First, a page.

City Council Land Use Committee Unanimously Approves New York Wheel Modifications [UPDATE: City Council Approves Modifications]

Conceptual rendering of the North site view of the New York Wheel and New York Harbor. Image credit: NYCEDC

Conceptual rendering of the North site view of the New York Wheel and New York Harbor. Image credit: NYCEDC

The modifications would alter the parking garage, restaurant, and other amenities.  On October 22, 2015, the City Council Committee on Land Use unanimously approved New York Wheel LLC’s application to modify the previously-approved special permit for the construction of the New York Wheel, located on the St. George Waterfront in Staten Island.  The New York Wheel originally succeeded through the Uniform Land Use Review Procedure process in 2013, but is now seeking approval for a redesigned parking garage and several other modifications.

After the New York Wheel’s initial ULURP application passed through the City Council, site analyses revealed that the soil below the original parking facility is not stable enough to support the foundation.  In response, several modifications have been made to the construction plan, including a thinner and taller parking garage.

On October 20, 2015, the City Council Subcommittee on Zoning and Franchises held a public hearing on the New York Wheel LLC’s application.  Council member Deborah Rose, who represents the 49th Council District in which the NY Wheel would be located, opened the hearing with a statement of her approval of the project and the impact it would have on Council District 49 and Staten Island as a whole.  “All of the points of agreement that I fought for in 2013’s ULURP are positively reflected in these changes,” stated Ms. Rose.

Rich Marin, president and CEO of New York Wheel LLC, explained that site analyses had been conducted prior to New York Wheel’s original application submission.  The Department of Buildings, however, updated its Building Code in 2014, which now requires heightened standards for buildings constructed in “areas subject to liquefaction,” said Marin, “which is a seismic condition” that causes the soil to become unreliably malleable.  Marin testified that a portion of the original parking garage would have sat upon soil affected by liquefaction.  The proposed changes provide a condensed garage with an additional floor level to provide the 950 parking spaces planned in the original blueprints.  Marin testified further that because the size of the building terminal also had to be reduced, the “white tablecloth restaurant” has been replaced with an “open air, al fresco beer garden.”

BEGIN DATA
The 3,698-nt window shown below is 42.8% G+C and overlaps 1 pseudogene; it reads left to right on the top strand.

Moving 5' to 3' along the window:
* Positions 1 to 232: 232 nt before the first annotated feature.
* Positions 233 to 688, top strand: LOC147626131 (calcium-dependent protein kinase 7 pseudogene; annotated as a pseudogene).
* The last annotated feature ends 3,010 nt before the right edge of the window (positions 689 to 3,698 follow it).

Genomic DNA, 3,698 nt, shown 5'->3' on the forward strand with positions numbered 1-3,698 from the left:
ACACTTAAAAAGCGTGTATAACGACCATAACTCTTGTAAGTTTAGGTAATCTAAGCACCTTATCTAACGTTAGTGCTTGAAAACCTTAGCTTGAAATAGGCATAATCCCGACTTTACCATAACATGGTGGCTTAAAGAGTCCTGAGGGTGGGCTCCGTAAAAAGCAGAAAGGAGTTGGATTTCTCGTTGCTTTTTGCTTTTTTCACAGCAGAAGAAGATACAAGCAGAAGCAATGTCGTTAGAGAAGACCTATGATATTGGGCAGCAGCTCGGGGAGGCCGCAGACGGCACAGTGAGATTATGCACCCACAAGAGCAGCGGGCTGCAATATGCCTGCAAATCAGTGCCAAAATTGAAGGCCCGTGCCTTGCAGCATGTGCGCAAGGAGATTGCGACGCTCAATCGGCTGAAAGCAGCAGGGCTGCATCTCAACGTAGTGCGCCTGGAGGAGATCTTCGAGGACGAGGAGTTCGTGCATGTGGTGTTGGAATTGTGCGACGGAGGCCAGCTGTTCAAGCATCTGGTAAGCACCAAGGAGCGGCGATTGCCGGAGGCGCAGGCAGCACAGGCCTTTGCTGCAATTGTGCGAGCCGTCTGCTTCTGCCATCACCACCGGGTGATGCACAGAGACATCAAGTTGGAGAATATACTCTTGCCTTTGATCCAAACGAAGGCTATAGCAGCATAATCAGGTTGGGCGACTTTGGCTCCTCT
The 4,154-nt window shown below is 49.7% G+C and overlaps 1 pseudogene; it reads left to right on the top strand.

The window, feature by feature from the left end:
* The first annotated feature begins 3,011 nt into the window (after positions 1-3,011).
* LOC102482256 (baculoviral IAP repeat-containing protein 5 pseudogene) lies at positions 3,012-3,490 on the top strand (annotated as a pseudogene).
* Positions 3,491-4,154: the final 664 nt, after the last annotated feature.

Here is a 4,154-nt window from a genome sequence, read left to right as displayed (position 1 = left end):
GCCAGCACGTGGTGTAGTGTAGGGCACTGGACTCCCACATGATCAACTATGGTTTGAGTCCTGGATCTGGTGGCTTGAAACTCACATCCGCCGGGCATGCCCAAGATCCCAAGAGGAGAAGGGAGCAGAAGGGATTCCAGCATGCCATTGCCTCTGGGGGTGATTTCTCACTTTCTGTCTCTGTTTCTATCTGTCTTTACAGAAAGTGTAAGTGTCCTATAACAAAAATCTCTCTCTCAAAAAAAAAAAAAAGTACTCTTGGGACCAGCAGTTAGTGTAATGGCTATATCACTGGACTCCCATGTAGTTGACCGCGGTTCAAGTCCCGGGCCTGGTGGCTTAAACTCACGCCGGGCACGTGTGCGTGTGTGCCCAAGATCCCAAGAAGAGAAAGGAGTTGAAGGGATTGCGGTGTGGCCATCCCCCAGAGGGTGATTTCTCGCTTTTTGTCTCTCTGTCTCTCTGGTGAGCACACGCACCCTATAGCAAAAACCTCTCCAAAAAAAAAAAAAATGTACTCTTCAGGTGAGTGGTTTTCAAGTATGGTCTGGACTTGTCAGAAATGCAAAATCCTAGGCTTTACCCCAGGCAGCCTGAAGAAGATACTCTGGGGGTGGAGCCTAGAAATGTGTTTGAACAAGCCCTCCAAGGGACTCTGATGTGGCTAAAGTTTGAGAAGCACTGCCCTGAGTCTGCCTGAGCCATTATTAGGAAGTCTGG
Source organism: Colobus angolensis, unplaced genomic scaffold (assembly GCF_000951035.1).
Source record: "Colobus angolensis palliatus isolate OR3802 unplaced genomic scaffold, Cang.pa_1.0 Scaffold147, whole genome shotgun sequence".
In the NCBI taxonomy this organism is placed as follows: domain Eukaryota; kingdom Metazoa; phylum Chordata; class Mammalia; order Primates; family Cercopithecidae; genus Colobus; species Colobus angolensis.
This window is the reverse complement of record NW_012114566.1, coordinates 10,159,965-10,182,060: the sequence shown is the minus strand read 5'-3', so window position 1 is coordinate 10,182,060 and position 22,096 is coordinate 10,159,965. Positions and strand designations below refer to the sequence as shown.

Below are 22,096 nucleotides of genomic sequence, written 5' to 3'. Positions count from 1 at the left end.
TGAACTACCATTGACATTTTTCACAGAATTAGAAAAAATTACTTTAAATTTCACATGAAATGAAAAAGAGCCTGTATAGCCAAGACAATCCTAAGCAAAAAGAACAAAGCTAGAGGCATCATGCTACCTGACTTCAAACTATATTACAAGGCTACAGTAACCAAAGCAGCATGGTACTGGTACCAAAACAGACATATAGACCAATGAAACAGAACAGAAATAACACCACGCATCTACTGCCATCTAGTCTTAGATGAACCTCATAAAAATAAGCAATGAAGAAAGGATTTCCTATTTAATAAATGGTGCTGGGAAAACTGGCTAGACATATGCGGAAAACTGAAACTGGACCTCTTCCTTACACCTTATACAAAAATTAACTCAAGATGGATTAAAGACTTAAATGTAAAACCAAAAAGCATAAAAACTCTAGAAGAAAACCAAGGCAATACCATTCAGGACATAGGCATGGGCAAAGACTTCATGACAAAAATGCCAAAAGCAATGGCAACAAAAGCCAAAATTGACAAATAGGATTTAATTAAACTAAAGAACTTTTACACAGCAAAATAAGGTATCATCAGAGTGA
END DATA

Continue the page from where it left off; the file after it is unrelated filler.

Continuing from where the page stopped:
Subcommittee Chair Donovan Richards asked several questions about the jobs that would be created by the project and the percentage of contracts that would be afforded to local businesses and MWBEs.  Marin testified that the developers have set a goal of hiring 25% locally and 25% MWBE.  Subcommittee Chair Richards responded, “I think you can do better than that.”  By request, Marin committed to creating a task force in cooperation with Ms. Rose to ensure there is adequate opportunity for local residents to seek employment.  Tom McKnight, executive vice president and head of planning, development, and transportation at NYCEDC, testified that the developers would be participating in HireNYC and that there would be “a central location for local residents who are interested in job opportunities.”

Ms. Rose inquired about the “open air ventilation system” that would be used in the parking garage and the impact it would have environmentally, especially due to its close proximity to a playground.  Peter Liebowitz, senior vice president at AKRF—an environmental consulting firm—testified that the design had been modeled with the playground in mind, and it provides for a widespread disbursement of the emissions that would not have an adverse impact upon playground visitors.

Michael Harwood, local St. George resident and representative of St. George Civic Association, testified in opposition to the project.  He alleged that the St. George Civic Association originally supported the project based on promises made by the developers of a fully enclosed parking garage, upscale retail stores, and other amenities that have since been removed from the blueprints.  “The changes to this project are a substantial change to the tenor of our neighborhood.  The promises that have been made in the past have not been kept,” Harwood testified, “and we have no reason to think they will be kept in the future.”

The modifications were approved by Staten Island Community Board 1 on July 21, 2015 and by the City Planning Commission on October 7, 2015.  The Zoning and Franchises Subcommittee unanimously approved the application at the October 20th hearing.  The full City Council will vote on the application at its stated meeting on October 28, 2015.

City Council: LU 0288-2015 (Oct. 22, 2015).

UPDATE:  On October 29, 2015, the City Council unanimously voted at its stated meeting to approve the proposed New York Wheel modifications.

By: Jessica Soultanian-Braunstein (Jessica is the CityLaw Fellow and a New York Law School Graduate, Class of 2015)

Leave a Reply

This site uses Akismet to reduce spam. Learn how your comment data is processed.